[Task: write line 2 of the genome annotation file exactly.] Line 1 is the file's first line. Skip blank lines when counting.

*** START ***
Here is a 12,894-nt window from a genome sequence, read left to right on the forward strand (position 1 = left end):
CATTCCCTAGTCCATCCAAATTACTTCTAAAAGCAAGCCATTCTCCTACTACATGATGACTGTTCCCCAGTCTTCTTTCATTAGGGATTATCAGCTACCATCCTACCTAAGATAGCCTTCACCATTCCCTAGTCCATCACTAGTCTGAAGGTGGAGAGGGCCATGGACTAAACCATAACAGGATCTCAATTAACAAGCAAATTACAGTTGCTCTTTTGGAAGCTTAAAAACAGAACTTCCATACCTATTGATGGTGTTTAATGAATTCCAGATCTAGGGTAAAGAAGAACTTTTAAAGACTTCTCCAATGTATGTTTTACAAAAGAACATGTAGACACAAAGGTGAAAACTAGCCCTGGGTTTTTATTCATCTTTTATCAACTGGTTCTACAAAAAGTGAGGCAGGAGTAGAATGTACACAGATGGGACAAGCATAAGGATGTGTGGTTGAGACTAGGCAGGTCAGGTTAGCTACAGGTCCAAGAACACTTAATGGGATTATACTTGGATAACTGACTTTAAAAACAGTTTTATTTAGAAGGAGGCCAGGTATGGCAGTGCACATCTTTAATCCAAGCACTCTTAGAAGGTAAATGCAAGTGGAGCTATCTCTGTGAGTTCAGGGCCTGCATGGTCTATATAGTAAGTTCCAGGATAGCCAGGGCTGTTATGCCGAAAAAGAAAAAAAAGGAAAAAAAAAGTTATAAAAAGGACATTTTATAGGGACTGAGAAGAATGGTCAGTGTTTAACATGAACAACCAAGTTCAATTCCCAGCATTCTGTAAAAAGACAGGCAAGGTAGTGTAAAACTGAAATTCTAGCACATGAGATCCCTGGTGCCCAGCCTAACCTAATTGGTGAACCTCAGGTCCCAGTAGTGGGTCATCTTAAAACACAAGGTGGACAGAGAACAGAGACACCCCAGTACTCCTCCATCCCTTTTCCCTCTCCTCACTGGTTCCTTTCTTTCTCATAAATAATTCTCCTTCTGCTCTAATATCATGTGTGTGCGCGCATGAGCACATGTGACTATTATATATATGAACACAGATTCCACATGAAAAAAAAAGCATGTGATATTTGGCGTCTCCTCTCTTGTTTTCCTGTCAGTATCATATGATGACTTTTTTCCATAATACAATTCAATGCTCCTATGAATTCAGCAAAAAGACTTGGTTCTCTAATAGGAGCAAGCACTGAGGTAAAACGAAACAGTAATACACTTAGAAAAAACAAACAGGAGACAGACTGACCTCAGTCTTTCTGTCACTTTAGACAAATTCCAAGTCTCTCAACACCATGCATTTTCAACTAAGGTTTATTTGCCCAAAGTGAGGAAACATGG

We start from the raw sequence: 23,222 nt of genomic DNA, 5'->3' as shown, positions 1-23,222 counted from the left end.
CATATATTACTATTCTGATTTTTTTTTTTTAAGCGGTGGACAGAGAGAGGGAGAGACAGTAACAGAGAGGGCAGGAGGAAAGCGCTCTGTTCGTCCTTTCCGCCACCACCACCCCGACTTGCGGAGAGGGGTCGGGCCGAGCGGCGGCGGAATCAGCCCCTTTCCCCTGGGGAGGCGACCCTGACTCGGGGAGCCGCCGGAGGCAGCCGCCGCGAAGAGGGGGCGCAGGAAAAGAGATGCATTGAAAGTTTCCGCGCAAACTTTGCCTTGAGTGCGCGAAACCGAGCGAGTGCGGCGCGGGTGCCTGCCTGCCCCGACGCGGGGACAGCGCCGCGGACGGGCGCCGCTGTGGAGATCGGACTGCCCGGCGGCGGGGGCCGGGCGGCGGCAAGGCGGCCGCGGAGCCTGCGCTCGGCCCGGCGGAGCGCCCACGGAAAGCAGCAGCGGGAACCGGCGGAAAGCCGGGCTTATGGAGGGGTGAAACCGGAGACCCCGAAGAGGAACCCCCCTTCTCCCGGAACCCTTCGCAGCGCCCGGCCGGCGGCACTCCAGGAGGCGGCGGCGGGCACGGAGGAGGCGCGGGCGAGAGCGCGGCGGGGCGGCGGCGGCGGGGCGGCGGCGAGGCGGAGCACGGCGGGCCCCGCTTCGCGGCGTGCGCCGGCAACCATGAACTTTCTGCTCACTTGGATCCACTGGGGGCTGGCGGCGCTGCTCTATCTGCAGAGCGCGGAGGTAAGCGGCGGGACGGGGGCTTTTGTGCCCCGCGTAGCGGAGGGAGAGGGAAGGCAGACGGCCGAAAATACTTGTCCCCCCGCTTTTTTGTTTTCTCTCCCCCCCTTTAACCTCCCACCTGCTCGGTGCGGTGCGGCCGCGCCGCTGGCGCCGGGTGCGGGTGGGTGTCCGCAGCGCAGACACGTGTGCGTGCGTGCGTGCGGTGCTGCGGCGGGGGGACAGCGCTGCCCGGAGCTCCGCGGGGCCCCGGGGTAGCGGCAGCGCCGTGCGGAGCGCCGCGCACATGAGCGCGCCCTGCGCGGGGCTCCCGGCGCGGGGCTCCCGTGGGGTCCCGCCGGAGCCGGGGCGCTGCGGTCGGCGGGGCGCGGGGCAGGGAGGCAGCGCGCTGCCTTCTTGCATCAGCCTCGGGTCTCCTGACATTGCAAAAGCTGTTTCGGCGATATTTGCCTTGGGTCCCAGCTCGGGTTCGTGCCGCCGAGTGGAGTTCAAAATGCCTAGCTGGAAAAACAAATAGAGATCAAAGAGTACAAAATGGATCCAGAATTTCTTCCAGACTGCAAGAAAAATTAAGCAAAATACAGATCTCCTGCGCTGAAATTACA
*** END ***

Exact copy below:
CATTCCCTAGTCCATCCAAATTACTTCTAAAAGCAAGCCATTCTCCTACTACATGATGACTGTTCCCCAGTCTTCTTTCATTAGGGATTATCAGCTACCATCCTACCTAAGATAGCCTTCACCATTCCCTAGTCCATCACTAGTCTGAAGGTGGAGAGGGCCATGGACTAAACCATAACAGGATCTCAATTAACAAGCAAATTACAGTTGCTCTTTTGGAAGCTTAAAAACAGAACTTCCATACCTATTGATGGTGTTTAATGAATTCCAGATCTAGGGTAAAGAAGAACTTTTAAAGACTTCTCCAATGTATGTTTTACAAAAGAACATGTAGACACAAAGGTGAAAACTAGCCCTGGGTTTTTATTCATCTTTTATCAACTGGTTCTACAAAAAGTGAGGCAGGAGTAGAATGTACACAGATGGGACAAGCATAAGGATGTGTGGTTGAGACTAGGCAGGTCAGGTTAGCTACAGGTCCAAGAACACTTAATGGGATTATACTTGGATAACTGACTTTAAAAACAGTTTTATTTAGAAGGAGGCCAGGTATGGCAGTGCACATCTTTAATCCAAGCACTCTTAGAAGGTAAATGCAAGTGGAGCTATCTCTGTGAGTTCAGGGCCTGCATGGTCTATATAGTAAGTTCCAGGATAGCCAGGGCTGTTATGCCGAAAAAGAAAAAAAAGGAAAAAAAAAGTTATAAAAAGGACATTTTATAGGGACTGAGAAGAATGGTCAGTGTTTAACATGAACAACCAAGTTCAATTCCCAGCATTCTGTAAAAAGACAGGCAAGGTAGTGTAAAACTGAAATTCTAGCACATGAGATCCCTGGTGCCCAGCCTAACCTAATTGGTGAACCTCAGGTCCCAGTAGTGGGTCATCTTAAAACACAAGGTGGACAGAGAACAGAGACACCCCAGTACTCCTCCATCCCTTTTCCCTCTCCTCACTGGTTCCTTTCTTTCTCATAAATAATTCTCCTTCTGCTCTAATATCATGTGTGTGCGCGCATGAGCACATGTGACTATTATATATATGAACACAGATTCCACATGAAAAAAAAAGCATGTGATATTTGGCGTCTCCTCTCTTGTTTTCCTGTCAGTATCATATGATGACTTTTTTCCATAATACAATTCAATGCTCCTATGAATTCAGCAAAAAGACTTGGTTCTCTAATAGGAGCAAGCACTGAGGTAAAACGAAACAGTAATACACTTAGAAAAAACAAACAGGAGACAGACTGACCTCAGTCTTTCTGTCACTTTAGACAAATTCCAAGTCTCTCAACACCATGCATTTTCAACTAAGGTTTATTTGCCCAAAGTGAGGAAACATGG